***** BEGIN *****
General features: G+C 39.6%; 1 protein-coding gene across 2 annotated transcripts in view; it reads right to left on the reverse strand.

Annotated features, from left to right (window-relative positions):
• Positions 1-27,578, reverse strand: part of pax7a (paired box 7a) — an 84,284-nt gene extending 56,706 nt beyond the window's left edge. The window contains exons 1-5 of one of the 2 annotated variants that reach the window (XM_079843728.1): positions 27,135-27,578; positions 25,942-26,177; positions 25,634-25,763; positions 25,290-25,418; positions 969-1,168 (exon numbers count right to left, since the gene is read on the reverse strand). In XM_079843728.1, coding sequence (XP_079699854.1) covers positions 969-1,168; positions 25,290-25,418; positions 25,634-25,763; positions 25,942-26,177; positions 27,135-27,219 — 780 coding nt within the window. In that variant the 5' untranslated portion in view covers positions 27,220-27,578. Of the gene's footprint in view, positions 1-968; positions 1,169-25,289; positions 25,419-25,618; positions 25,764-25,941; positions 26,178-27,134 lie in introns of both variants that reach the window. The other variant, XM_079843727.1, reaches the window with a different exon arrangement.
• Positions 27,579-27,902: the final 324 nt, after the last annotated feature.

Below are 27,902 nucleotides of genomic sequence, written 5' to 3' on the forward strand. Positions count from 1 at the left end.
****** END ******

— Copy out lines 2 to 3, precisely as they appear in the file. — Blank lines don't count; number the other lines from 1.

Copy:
Annotated features, from left to right (window-relative positions):
• Positions 1-27,578, reverse strand: part of pax7a (paired box 7a) — an 84,284-nt gene extending 56,706 nt beyond the window's left edge. The window contains exons 1-5 of one of the 2 annotated variants that reach the window (XM_079843728.1): positions 27,135-27,578; positions 25,942-26,177; positions 25,634-25,763; positions 25,290-25,418; positions 969-1,168 (exon numbers count right to left, since the gene is read on the reverse strand). In XM_079843728.1, coding sequence (XP_079699854.1) covers positions 969-1,168; positions 25,290-25,418; positions 25,634-25,763; positions 25,942-26,177; positions 27,135-27,219 — 780 coding nt within the window. In that variant the 5' untranslated portion in view covers positions 27,220-27,578. Of the gene's footprint in view, positions 1-968; positions 1,169-25,289; positions 25,419-25,618; positions 25,764-25,941; positions 26,178-27,134 lie in introns of both variants that reach the window. The other variant, XM_079843727.1, reaches the window with a different exon arrangement.